In his book “The World Without Us,” American journalist Alan Weisman describes the Great Pacific Garbage Patch as “a sump where nearly everything that blows into the water from half the Pacific Rim eventually ends up.” This region of spinning debris — most of which, quite unsurprisingly, is plastic — is located in the Northern Pacific Ocean, stretching from the West Coast of North America to Japan.
The exact size of this wind-driven, swirling gyre of flotsam is hard to glean, with estimates ranging from 0.4 percent of the size of the Pacific to a staggering 8 percent of the ocean. However, as the U.S. National Oceanic Atmospheric Administration explains, the use of the word “patch” to describe the region can be a bit misleading — conjuring images of a large and clearly visible island of litter.
“While higher concentrations of litter items can be found in this area, along with other debris such as derelict fishing nets, much of the debris is actually small pieces of floating plastic that are not immediately evident to the naked eye,” the NOAA says.
Now, the first-ever aerial survey of the region has revealed that the density of rubbish in the heart of the garbage patch is far worse than previously believed. The survey, carried out by the Ocean Cleanup — an organization that is partly funded by the Dutch government — also threw up a disturbing find — a large chunk of the trash in the region is now composed of visible garbage such as fishing nets and plastic containers, suggesting that the concentration of large debris may have been “heavily underestimated.”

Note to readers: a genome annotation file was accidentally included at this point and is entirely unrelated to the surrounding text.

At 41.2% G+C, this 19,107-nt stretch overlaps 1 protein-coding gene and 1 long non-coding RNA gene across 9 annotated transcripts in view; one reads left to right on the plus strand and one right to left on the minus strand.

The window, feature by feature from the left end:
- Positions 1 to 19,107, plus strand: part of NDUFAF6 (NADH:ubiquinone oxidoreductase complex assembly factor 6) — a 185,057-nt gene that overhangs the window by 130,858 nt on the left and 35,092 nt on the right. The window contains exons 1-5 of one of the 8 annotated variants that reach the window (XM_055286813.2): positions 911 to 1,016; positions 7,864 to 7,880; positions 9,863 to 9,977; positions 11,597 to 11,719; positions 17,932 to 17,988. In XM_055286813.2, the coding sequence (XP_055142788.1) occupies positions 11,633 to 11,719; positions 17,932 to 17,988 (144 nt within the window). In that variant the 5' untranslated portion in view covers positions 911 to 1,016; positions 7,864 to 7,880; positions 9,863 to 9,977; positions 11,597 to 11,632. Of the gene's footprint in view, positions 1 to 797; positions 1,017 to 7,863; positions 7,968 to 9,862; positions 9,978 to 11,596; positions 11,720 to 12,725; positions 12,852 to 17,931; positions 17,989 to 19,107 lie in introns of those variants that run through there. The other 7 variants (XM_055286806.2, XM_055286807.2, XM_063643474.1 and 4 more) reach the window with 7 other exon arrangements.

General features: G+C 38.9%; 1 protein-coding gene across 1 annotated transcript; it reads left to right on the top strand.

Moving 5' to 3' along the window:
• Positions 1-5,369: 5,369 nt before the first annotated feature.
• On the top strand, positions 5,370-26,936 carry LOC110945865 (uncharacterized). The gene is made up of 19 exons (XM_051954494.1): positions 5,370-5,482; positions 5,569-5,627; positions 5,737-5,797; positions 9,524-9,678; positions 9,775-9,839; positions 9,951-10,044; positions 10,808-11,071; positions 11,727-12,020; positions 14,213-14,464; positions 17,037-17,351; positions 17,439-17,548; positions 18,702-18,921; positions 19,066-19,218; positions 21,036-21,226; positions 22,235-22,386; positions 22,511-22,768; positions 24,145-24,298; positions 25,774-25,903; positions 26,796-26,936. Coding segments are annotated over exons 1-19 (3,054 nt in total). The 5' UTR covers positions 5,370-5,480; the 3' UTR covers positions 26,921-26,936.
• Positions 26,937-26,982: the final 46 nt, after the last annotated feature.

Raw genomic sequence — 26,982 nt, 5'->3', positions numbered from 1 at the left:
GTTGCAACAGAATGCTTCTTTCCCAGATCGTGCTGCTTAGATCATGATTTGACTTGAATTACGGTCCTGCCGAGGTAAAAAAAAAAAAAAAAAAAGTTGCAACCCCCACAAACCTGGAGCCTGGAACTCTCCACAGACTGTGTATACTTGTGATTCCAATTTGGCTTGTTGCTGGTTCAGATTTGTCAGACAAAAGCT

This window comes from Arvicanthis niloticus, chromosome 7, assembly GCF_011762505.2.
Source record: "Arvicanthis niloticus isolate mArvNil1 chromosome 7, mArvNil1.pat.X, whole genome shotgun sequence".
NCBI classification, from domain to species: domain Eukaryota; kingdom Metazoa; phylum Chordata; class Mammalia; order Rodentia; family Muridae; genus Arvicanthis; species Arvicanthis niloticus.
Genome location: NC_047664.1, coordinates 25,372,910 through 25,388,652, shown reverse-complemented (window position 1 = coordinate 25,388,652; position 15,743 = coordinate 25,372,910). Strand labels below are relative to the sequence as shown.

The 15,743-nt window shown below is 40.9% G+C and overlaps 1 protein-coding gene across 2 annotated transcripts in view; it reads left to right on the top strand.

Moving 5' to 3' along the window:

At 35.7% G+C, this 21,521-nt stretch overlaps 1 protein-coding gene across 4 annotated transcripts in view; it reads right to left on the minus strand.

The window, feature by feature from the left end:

“This first-ever aerial survey of floating ocean plastic provided confirmation of the abundance of plastic debris sized 0.5 metre and up. While the flight plan took us along the Northern boundary of the patch, more debris was recorded than what is expected to be found in the heart of the accumulation zone,” the Ocean Cleanup said in a statement. “Initial estimates of the experienced observer crew indicate that in a span of 2.5 hours, over a thousand items were counted.”
According to a 2014 estimate, more than five trillion pieces of plastic — collectively weighing nearly 270,000 tons — are currently floating in the world’s oceans. The problem is plastic does not decompose the same way organic material does. Instead, it breaks down into ever smaller “nurdles” — microplastics that are then ingested by zooplanktons living in oceans, and eventually by fish and humans.
Even large pieces of plastic, before they can break down into smaller fragments, pose a serious threat to marine life, with “ghost nets” — discarded fishing nets usually made of nylon and polyethylene — ensnaring sea life and ship propellers.
“The Aerial Expedition - our final reconnaissance mission - brings us another step closer to the cleanup of the Great Pacific Garbage Patch,” Boyan Slat, CEO and founder of the Ocean Cleanup, said in the statement. “The initial findings of the expeditions again underline the urgency to tackle the growing accumulation of plastic in the world’s oceans.”